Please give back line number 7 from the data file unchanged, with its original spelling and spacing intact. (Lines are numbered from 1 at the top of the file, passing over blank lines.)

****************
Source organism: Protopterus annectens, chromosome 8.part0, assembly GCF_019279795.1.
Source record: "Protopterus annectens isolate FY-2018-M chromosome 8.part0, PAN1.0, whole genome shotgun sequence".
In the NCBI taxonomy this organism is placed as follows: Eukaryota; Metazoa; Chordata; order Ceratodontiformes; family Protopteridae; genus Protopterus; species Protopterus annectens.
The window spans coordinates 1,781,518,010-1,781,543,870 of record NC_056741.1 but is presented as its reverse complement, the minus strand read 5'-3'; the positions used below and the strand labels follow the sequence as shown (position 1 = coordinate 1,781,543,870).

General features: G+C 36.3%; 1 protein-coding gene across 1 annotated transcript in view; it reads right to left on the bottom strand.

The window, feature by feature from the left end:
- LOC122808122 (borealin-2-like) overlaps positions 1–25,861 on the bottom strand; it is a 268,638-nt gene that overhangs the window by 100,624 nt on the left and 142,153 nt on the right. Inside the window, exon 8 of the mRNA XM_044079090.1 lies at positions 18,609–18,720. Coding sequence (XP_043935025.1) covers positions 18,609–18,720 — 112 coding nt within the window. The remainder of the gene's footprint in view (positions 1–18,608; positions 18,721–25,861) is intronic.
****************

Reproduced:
- LOC122808122 (borealin-2-like) overlaps positions 1–25,861 on the bottom strand; it is a 268,638-nt gene that overhangs the window by 100,624 nt on the left and 142,153 nt on the right. Inside the window, exon 8 of the mRNA XM_044079090.1 lies at positions 18,609–18,720. Coding sequence (XP_043935025.1) covers positions 18,609–18,720 — 112 coding nt within the window. The remainder of the gene's footprint in view (positions 1–18,608; positions 18,721–25,861) is intronic.